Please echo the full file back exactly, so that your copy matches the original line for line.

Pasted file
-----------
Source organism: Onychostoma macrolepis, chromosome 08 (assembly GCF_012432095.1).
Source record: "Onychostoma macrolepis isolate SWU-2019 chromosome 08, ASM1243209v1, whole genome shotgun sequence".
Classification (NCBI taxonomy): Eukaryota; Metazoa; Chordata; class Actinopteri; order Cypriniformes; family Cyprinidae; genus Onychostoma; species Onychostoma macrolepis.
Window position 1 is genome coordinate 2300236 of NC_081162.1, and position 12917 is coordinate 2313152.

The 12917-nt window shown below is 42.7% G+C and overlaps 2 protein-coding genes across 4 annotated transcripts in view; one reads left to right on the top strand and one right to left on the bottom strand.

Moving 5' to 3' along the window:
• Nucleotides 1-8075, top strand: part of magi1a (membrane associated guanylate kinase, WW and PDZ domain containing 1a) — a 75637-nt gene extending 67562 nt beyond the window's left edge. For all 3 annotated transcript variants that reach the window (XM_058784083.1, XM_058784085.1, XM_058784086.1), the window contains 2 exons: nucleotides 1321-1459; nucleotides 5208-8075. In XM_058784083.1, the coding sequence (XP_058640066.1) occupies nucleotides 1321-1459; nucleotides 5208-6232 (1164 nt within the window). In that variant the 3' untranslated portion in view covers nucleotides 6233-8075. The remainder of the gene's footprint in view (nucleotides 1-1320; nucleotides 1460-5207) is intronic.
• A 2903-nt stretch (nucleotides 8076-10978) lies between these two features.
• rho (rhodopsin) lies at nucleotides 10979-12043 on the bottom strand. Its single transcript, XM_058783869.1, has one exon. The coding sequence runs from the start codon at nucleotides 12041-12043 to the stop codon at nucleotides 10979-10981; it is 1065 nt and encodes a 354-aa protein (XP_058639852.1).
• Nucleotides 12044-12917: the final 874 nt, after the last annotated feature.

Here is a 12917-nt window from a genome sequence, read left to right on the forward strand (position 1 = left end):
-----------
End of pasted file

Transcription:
Source organism: Onychostoma macrolepis, chromosome 08 (assembly GCF_012432095.1).
Source record: "Onychostoma macrolepis isolate SWU-2019 chromosome 08, ASM1243209v1, whole genome shotgun sequence".
Classification (NCBI taxonomy): Eukaryota; Metazoa; Chordata; class Actinopteri; order Cypriniformes; family Cyprinidae; genus Onychostoma; species Onychostoma macrolepis.
Window position 1 is genome coordinate 2300236 of NC_081162.1, and position 12917 is coordinate 2313152.

The 12917-nt window shown below is 42.7% G+C and overlaps 2 protein-coding genes across 4 annotated transcripts in view; one reads left to right on the top strand and one right to left on the bottom strand.

Moving 5' to 3' along the window:
• Nucleotides 1-8075, top strand: part of magi1a (membrane associated guanylate kinase, WW and PDZ domain containing 1a) — a 75637-nt gene extending 67562 nt beyond the window's left edge. For all 3 annotated transcript variants that reach the window (XM_058784083.1, XM_058784085.1, XM_058784086.1), the window contains 2 exons: nucleotides 1321-1459; nucleotides 5208-8075. In XM_058784083.1, the coding sequence (XP_058640066.1) occupies nucleotides 1321-1459; nucleotides 5208-6232 (1164 nt within the window). In that variant the 3' untranslated portion in view covers nucleotides 6233-8075. The remainder of the gene's footprint in view (nucleotides 1-1320; nucleotides 1460-5207) is intronic.
• A 2903-nt stretch (nucleotides 8076-10978) lies between these two features.
• rho (rhodopsin) lies at nucleotides 10979-12043 on the bottom strand. Its single transcript, XM_058783869.1, has one exon. The coding sequence runs from the start codon at nucleotides 12041-12043 to the stop codon at nucleotides 10979-10981; it is 1065 nt and encodes a 354-aa protein (XP_058639852.1).
• Nucleotides 12044-12917: the final 874 nt, after the last annotated feature.

Here is a 12917-nt window from a genome sequence, read left to right on the forward strand (position 1 = left end):